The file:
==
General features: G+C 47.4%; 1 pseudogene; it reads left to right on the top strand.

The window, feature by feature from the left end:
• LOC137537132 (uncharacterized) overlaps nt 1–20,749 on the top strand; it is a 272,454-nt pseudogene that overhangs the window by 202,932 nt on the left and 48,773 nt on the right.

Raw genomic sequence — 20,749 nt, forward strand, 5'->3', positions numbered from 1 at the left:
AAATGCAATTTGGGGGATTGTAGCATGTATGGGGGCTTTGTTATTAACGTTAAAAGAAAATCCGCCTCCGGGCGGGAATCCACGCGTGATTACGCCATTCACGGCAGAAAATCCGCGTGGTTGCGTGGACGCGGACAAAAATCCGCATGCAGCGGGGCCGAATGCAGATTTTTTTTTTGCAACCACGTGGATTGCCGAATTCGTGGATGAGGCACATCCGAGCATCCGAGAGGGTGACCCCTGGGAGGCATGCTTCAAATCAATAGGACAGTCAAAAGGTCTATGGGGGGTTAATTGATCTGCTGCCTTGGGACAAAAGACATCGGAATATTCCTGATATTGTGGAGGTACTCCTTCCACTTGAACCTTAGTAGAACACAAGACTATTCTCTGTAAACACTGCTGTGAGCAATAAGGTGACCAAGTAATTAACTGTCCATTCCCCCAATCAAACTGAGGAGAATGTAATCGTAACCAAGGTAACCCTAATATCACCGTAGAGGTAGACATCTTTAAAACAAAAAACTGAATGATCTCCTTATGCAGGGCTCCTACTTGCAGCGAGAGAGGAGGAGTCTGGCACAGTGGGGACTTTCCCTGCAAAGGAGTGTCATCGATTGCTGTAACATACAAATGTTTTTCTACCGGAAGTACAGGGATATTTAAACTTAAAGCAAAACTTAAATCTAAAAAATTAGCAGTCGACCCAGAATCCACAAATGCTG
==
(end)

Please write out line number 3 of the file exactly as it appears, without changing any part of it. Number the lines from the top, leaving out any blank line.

• LOC137537132 (uncharacterized) overlaps nt 1–20,749 on the top strand; it is a 272,454-nt pseudogene that overhangs the window by 202,932 nt on the left and 48,773 nt on the right.